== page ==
Building the frames

The plans called for building a complete set of molds, stripping the hull, and then, apparently tearing out all that perfectly good wood, leaving an empty shell... with no reference points at all. Other plans I had seen incorporated some form of useful station spacing. The various bulkheads and partitions were used as molds. The molds would become frames, and the frames would stay in the boat and provide structural reference points for the interior spaces. The frames were laminated from 1/2" Exterior plywood. 3"s across and 1" thick.


The anchor locker bulkhead was moved back to station #8, allowing for lots more 5/8" rode and a 30/35 lb. anchor.
The cabin's forward bulkhead was moved back to station #7, a closet floor at 3' above the sole would allow space for a chain locker below, lower and more toward C.O.G., and a huge closet at the forward end of the cabin. There'll be a hawspipe leading to the chain locker, and a trapdoor in the closet for access.
The cabin's aft bulkhead was moved to station #4. (The stations are 2'4" +/-.) The main (and only real) berth would become 7'1"+/-, instead of 6'1"1/2, leaving room to sleep like a human instead of a pretzel.
    The U-shaped galley was moved stations #4 & #2.
  Nav. station between stations #2 & #1; lockers, between #1 & #0.
    The Head: between #4 and #3, and a quarterberth between #3 and #0.

I began the process of sawing each station line out, starting with the largest, #3, then #2, #1 and so on, whittling away at the master pattern. (I had to do this twice. First to cut the station line, and again after deducting the thickness of the hull from the pattern. I didn't figure out that the lines were for the 'outside' of the hull until I had already finished all the lofting.)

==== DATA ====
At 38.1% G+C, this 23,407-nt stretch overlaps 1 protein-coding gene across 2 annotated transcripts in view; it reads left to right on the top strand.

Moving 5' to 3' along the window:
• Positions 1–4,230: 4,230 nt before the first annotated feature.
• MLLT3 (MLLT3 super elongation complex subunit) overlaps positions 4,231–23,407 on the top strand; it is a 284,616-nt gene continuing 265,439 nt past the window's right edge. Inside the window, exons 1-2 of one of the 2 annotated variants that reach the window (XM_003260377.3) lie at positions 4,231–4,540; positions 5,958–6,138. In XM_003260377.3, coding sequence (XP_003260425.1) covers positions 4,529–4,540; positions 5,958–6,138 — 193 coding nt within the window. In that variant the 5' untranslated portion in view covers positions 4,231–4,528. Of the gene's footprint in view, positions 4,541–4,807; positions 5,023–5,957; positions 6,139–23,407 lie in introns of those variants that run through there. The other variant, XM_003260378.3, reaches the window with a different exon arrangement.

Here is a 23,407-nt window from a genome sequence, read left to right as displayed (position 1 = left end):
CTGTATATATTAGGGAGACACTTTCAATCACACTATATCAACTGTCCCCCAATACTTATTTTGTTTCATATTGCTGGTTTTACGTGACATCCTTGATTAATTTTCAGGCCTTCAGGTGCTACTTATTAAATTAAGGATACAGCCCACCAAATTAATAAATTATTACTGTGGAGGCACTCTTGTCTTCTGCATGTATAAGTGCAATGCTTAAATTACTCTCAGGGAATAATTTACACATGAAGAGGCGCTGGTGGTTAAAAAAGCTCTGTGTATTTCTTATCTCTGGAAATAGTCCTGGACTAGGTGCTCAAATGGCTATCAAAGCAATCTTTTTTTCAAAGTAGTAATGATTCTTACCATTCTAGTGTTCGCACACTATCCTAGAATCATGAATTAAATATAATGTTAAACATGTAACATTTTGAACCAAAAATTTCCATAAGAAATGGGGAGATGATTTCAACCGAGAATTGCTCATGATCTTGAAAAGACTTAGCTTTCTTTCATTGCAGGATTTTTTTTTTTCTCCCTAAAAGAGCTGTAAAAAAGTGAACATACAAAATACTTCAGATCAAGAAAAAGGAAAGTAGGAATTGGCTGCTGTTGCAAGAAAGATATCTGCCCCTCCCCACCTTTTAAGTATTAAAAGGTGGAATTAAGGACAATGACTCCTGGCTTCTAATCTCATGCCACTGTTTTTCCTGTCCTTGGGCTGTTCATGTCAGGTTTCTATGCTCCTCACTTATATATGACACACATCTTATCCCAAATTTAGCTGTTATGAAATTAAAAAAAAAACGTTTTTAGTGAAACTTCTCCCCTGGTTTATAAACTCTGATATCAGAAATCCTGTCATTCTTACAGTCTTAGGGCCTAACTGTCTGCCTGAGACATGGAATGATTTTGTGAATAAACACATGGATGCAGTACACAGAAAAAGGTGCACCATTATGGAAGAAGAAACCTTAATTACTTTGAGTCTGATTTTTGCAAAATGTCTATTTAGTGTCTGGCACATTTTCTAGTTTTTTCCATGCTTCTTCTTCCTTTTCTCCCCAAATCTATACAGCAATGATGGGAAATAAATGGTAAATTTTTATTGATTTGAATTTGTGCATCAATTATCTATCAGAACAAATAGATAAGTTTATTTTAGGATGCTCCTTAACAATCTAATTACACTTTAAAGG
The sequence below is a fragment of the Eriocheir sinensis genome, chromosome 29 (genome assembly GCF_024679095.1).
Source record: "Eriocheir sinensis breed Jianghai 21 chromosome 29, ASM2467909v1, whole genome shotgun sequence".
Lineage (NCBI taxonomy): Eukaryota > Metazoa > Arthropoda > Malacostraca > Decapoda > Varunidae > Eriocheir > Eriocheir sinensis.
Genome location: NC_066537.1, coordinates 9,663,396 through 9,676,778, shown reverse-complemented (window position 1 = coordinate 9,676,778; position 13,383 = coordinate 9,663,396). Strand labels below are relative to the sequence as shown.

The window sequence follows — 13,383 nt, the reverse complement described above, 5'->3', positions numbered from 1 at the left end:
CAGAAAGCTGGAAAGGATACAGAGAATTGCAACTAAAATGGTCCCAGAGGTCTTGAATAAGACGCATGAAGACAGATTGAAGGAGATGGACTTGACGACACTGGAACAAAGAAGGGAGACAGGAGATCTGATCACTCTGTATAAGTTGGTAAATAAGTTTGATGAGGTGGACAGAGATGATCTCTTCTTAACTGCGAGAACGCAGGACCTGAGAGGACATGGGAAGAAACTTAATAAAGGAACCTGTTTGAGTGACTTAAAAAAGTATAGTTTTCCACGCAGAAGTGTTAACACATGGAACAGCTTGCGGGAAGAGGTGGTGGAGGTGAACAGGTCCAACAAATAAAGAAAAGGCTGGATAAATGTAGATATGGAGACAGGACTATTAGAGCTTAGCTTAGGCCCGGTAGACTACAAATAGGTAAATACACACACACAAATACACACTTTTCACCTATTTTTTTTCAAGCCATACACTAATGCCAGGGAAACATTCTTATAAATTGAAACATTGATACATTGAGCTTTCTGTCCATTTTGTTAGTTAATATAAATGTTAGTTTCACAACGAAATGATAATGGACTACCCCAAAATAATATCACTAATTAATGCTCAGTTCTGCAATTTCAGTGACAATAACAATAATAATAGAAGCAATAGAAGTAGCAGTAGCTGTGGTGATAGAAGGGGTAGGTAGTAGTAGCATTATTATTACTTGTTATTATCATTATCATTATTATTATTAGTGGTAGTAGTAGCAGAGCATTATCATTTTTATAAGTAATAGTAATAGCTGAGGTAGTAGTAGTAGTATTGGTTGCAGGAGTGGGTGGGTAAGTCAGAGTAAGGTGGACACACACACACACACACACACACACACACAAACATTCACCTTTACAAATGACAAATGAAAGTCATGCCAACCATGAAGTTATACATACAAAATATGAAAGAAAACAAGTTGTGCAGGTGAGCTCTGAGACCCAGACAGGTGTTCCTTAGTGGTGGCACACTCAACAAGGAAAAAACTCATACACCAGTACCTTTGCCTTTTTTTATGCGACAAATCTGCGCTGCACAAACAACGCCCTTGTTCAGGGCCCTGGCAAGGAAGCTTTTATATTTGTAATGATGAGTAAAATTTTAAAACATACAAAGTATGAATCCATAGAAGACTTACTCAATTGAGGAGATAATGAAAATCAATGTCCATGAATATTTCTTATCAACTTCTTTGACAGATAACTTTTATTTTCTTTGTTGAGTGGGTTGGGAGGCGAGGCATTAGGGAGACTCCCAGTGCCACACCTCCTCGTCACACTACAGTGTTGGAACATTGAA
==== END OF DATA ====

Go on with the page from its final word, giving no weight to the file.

Lisa, "The Soul of Patience" holds up #3, the First completed Frame.

Assembly continues with frame #2.

Building the frames took 10 sheets of plywood.
I erected a 4x8 table, with sawhorses and planks. Then I glued 4"s of styrofoam on top. The styrofoam let me completely support the lofted luaun and saw out the lines. Once a particular line was cut and sanded, I laid a sheet of 1/2" ply down on the table. I positioned the pattern so as to get the keel, floor, one leg of the hull and part of the deck, as close to the edge of the plywood as possible. I marked the cut, cut it, then scribed the inside line for the frame and cut it. Then I flopped the partial frame over, and used it as the pattern for the other side. Filler strips made up the remainder of the deck beams. Some of the larger frames required seperate sheets for the main frame sections, but the leftovers were used for the smaller frames.
The process was repeated for each frame. There was very little scrap left when I was done.

Even with a space 11x30 to work in, I could only work on one frame at a time. Each frame was laid on the floor over pieces of polyethelene. I mixed epoxy and Cabosil to the consistency of mayonaise and coated all the pieces. When they were properly arranged on top of each other, I screwed them together and into the floor.

Finally, more space to build. On to [990605garage120x90.jpg] "The Graving Dock"

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Copywrite © Alan "Maddog!" MacBride 1999
Most recent Revision 12/18/99